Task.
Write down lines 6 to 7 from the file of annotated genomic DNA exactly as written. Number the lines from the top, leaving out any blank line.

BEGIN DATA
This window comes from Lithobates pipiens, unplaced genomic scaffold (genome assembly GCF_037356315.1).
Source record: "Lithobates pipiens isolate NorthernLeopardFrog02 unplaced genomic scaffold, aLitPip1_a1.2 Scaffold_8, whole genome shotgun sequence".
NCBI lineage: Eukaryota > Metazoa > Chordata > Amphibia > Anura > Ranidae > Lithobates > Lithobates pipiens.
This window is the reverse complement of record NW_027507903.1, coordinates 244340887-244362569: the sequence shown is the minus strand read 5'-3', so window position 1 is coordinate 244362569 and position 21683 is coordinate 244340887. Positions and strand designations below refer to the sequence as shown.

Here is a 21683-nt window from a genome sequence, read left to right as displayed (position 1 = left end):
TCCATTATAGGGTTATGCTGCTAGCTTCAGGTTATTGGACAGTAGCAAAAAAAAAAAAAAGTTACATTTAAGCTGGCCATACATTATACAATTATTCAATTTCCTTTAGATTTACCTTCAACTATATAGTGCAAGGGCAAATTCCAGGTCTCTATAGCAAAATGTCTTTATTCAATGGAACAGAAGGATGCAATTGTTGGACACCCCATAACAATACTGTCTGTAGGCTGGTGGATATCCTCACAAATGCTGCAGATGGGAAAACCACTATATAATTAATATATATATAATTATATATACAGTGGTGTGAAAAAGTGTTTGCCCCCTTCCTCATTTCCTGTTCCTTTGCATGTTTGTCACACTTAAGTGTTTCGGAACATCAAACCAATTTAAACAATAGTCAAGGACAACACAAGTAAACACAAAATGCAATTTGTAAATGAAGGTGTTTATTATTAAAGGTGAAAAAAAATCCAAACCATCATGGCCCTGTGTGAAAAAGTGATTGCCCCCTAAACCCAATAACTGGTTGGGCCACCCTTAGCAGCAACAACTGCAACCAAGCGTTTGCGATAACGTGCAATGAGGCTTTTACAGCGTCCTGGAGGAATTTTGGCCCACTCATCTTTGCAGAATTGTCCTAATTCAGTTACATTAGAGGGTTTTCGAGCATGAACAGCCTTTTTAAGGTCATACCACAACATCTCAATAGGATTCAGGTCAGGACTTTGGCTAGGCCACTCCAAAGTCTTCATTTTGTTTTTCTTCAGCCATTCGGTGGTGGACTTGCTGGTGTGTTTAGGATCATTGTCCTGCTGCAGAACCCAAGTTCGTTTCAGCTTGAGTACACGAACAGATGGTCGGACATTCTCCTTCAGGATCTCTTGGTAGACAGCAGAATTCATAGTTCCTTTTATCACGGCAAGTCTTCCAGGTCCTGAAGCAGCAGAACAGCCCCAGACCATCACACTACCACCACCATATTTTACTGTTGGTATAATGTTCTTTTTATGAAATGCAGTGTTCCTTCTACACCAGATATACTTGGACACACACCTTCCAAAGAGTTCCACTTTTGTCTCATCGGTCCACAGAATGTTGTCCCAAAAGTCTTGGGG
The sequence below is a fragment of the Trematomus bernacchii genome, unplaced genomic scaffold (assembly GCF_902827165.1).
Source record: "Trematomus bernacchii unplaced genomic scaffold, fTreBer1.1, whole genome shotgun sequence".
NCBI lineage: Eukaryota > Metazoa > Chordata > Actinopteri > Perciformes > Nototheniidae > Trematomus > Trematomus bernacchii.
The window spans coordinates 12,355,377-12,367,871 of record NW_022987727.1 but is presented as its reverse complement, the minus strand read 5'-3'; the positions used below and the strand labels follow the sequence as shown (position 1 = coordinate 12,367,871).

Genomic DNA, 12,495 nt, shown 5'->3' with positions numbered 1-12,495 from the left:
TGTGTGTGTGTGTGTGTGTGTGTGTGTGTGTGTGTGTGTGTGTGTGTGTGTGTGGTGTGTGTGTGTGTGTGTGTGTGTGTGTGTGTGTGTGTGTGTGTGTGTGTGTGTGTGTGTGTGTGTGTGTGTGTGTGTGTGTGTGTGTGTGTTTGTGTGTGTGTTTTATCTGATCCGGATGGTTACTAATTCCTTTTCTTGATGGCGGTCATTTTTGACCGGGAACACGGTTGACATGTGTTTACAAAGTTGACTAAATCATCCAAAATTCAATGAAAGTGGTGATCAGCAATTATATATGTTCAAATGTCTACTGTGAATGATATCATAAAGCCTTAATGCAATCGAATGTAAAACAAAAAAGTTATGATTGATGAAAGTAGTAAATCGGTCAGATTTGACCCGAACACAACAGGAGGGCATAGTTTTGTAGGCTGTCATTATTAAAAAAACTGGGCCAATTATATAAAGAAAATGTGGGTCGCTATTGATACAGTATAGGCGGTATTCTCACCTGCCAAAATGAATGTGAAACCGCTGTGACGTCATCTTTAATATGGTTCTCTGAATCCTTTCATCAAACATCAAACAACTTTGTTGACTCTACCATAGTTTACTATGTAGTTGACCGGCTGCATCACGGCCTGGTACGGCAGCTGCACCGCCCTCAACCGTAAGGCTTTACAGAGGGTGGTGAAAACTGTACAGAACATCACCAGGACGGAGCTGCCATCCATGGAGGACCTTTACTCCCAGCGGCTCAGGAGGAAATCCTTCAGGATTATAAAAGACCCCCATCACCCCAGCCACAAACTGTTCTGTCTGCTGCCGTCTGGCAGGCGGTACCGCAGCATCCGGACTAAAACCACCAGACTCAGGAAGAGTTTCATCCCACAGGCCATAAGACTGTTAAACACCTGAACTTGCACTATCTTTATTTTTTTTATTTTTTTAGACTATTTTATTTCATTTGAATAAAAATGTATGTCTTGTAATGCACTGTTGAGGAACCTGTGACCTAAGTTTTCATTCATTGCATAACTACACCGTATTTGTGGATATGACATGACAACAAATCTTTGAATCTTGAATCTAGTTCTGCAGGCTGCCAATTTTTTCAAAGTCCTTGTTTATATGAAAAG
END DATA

TCCATTATAGGGTTATGCTGCTAGCTTCAGGTTATTGGACAGTAGCAAAAAAAAAAAAAAGTTACATTTAAGCTGGCCATACATTATACAATTATTCAATTTCCTTTAGATTTACCTTCAACTATATAGTGCAAGGGCAAATTCCAGGTCTCTATAGCAAAATGTCTTTATTCAATGGAACAGAAGGATGCAATTGTTGGACACCCCATAACAATACTGTCTGTAGGCTGGTGGATATCCTCACAAATGCTGCAGATGGGAAAACCACTATATAATTAATATATATATAATTATATATACAGTGGTGTGAAAAAGTGTTTGCCCCCTTCCTCATTTCCTGTTCCTTTGCATGTTTGTCACACTTAAGTGTTTCGGAACATCAAACCAATTTAAACAATAGTCAAGGACAACACAAGTAAACACAAAATGCAATTTGTAAATGAAGGTGTTTATTATTAAAGGTGAAAAAAAATCCAAACCATCATGGCCCTGTGTGAAAAAGTGATTGCCCCCTAAACCCAATAACTGGTTGGGCCACCCTTAGCAGCAACAACTGCAACCAAGCGTTTGCGATAACGTGCAATGAGGCTTTTACAGCGTCCTGGAGGAATTTTGGCCCACTCATCTTTGCAGAATTGTCCTAATTCAGTTACATTAGAGGGTTTTCGAGCATGAACAGCCTTTTTAAGGTCATACCACAACATCTCAATAGGATTCAGGTCAGGACTTTGGCTAGGCCACTCCAAAGTCTTCATTTTGTTTTTCTTCAGCCATTCGGTGGTGGACTTGCTGGTGTGTTTAGGATCATTGTCCTGCTGCAGAACCCAAGTTCGTTTCAGCTTGAGTACACGAACAGATGGTCGGACATTCTCCTTCAGGATCTCTTGGTAGACAGCAGAATTCATAGTTCCTTTTATCACGGCAAGTCTTCCAGGTCCTGAAGCAGCAGAACAGCCCCAGACCATCACACTACCACCACCATATTTTACTGTTGGTATAATGTTCTTTTTATGAAATGCAGTGTTCCTTCTACACCAGATATACTTGGACACACACCTTCCAAAGAGTTCCACTTTTGTCTCATCGGTCCACAGAATGTTGTCCCAAAAGTCTTGGGG
The sequence below is a fragment of the Trematomus bernacchii genome, unplaced genomic scaffold (assembly GCF_902827165.1).